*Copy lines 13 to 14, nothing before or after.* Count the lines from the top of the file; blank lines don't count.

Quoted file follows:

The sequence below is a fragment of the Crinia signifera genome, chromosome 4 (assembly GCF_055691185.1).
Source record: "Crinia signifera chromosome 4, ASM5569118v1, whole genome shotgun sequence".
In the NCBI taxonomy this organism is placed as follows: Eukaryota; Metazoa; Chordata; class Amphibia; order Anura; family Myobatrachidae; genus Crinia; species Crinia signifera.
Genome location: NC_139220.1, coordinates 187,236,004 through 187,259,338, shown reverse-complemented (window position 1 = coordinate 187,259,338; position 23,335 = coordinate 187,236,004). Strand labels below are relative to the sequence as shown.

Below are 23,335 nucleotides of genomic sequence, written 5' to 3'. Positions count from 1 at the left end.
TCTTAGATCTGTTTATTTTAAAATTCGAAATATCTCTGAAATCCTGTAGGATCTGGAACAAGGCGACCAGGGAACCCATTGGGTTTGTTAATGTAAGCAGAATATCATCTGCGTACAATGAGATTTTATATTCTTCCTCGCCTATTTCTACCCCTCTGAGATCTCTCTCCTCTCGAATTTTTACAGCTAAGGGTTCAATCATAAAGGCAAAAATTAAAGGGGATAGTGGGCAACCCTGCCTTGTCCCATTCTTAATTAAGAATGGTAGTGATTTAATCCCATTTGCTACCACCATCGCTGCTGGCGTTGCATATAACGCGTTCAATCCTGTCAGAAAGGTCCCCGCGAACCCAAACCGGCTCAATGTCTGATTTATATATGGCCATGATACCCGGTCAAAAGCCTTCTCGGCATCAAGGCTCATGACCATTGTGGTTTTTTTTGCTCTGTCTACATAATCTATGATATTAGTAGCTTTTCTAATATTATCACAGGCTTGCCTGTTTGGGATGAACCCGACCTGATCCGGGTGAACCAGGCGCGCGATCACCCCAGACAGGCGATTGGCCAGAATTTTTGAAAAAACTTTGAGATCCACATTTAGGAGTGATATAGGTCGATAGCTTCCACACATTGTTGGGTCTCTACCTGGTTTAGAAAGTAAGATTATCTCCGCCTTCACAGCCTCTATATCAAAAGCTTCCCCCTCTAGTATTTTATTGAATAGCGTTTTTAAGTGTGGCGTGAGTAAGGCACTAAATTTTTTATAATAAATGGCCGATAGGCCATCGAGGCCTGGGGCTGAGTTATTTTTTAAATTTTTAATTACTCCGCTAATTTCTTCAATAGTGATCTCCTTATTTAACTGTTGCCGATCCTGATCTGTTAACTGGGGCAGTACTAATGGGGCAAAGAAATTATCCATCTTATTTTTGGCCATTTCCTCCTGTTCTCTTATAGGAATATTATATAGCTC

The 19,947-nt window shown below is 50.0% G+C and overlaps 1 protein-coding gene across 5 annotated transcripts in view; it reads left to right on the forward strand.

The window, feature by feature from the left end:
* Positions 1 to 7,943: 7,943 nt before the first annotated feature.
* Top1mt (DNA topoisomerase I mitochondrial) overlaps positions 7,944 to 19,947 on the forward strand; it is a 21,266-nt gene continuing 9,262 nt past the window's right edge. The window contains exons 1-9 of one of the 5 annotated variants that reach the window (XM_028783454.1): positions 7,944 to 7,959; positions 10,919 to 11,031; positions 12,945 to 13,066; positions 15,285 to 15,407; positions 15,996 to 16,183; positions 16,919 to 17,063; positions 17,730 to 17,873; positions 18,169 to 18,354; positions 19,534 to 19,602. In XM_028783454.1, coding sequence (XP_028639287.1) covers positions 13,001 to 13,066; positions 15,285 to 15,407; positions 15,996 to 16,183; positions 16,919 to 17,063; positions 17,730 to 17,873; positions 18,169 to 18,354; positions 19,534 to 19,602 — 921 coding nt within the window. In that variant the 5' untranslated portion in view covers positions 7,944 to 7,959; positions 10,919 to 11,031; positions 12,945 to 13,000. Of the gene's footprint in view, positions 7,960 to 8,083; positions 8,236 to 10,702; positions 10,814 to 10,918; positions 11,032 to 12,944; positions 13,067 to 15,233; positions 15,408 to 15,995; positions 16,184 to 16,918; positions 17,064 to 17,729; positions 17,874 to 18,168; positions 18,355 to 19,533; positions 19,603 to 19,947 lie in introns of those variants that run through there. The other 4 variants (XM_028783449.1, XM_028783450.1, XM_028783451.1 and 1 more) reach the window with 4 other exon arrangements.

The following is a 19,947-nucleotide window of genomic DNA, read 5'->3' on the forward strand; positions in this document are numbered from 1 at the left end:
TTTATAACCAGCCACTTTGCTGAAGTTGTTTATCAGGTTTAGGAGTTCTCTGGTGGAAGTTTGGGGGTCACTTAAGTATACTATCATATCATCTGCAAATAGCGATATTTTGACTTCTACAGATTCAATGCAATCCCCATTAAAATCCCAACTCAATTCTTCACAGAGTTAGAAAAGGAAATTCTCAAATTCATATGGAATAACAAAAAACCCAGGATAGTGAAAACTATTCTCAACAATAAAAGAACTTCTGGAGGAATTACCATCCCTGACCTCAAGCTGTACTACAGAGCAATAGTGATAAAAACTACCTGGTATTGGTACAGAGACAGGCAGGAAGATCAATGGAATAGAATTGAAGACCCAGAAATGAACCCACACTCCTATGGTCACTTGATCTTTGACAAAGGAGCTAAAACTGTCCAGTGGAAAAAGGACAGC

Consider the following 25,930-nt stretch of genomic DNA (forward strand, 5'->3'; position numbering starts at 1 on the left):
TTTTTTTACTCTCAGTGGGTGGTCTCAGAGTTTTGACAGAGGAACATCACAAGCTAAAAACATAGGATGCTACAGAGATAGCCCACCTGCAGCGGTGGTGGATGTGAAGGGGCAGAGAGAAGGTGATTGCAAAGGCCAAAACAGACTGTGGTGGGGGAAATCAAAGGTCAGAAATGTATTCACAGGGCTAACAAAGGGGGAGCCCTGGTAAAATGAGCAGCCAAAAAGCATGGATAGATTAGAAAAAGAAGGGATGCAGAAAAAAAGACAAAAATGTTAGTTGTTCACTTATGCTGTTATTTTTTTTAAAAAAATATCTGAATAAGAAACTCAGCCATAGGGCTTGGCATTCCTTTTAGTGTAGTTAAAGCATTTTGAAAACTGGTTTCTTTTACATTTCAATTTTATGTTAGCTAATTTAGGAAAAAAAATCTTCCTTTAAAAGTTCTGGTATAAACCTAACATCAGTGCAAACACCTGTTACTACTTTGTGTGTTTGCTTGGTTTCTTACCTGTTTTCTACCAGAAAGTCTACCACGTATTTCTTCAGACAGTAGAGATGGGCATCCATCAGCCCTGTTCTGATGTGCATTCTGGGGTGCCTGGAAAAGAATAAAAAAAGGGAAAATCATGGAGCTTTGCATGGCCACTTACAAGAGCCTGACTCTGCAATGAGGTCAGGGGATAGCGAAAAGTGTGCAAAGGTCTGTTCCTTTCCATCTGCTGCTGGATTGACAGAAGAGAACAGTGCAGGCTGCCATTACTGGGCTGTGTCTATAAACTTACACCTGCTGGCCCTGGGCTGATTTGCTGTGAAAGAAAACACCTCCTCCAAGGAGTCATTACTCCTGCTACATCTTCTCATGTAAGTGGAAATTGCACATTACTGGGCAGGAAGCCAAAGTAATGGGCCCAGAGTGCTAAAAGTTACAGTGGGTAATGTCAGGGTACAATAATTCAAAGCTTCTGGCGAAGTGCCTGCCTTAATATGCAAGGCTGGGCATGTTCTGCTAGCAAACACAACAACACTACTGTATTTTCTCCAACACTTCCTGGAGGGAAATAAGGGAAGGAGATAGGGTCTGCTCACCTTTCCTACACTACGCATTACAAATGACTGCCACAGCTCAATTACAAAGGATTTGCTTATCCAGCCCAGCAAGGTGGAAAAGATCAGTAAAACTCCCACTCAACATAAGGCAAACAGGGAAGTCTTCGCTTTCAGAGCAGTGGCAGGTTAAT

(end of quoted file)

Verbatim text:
Consider the following 25,930-nt stretch of genomic DNA (forward strand, 5'->3'; position numbering starts at 1 on the left):
TTTTTTTACTCTCAGTGGGTGGTCTCAGAGTTTTGACAGAGGAACATCACAAGCTAAAAACATAGGATGCTACAGAGATAGCCCACCTGCAGCGGTGGTGGATGTGAAGGGGCAGAGAGAAGGTGATTGCAAAGGCCAAAACAGACTGTGGTGGGGGAAATCAAAGGTCAGAAATGTATTCACAGGGCTAACAAAGGGGGAGCCCTGGTAAAATGAGCAGCCAAAAAGCATGGATAGATTAGAAAAAGAAGGGATGCAGAAAAAAAGACAAAAATGTTAGTTGTTCACTTATGCTGTTATTTTTTTTAAAAAAATATCTGAATAAGAAACTCAGCCATAGGGCTTGGCATTCCTTTTAGTGTAGTTAAAGCATTTTGAAAACTGGTTTCTTTTACATTTCAATTTTATGTTAGCTAATTTAGGAAAAAAAATCTTCCTTTAAAAGTTCTGGTATAAACCTAACATCAGTGCAAACACCTGTTACTACTTTGTGTGTTTGCTTGGTTTCTTACCTGTTTTCTACCAGAAAGTCTACCACGTATTTCTTCAGACAGTAGAGATGGGCATCCATCAGCCCTGTTCTGATGTGCATTCTGGGGTGCCTGGAAAAGAATAAAAAAAGGGAAAATCATGGAGCTTTGCATGGCCACTTACAAGAGCCTGACTCTGCAATGAGGTCAGGGGATAGCGAAAAGTGTGCAAAGGTCTGTTCCTTTCCATCTGCTGCTGGATTGACAGAAGAGAACAGTGCAGGCTGCCATTACTGGGCTGTGTCTATAAACTTACACCTGCTGGCCCTGGGCTGATTTGCTGTGAAAGAAAACACCTCCTCCAAGGAGTCATTACTCCTGCTACATCTTCTCATGTAAGTGGAAATTGCACATTACTGGGCAGGAAGCCAAAGTAATGGGCCCAGAGTGCTAAAAGTTACAGTGGGTAATGTCAGGGTACAATAATTCAAAGCTTCTGGCGAAGTGCCTGCCTTAATATGCAAGGCTGGGCATGTTCTGCTAGCAAACACAACAACACTACTGTATTTTCTCCAACACTTCCTGGAGGGAAATAAGGGAAGGAGATAGGGTCTGCTCACCTTTCCTACACTACGCATTACAAATGACTGCCACAGCTCAATTACAAAGGATTTGCTTATCCAGCCCAGCAAGGTGGAAAAGATCAGTAAAACTCCCACTCAACATAAGGCAAACAGGGAAGTCTTCGCTTTCAGAGCAGTGGCAGGTTAAT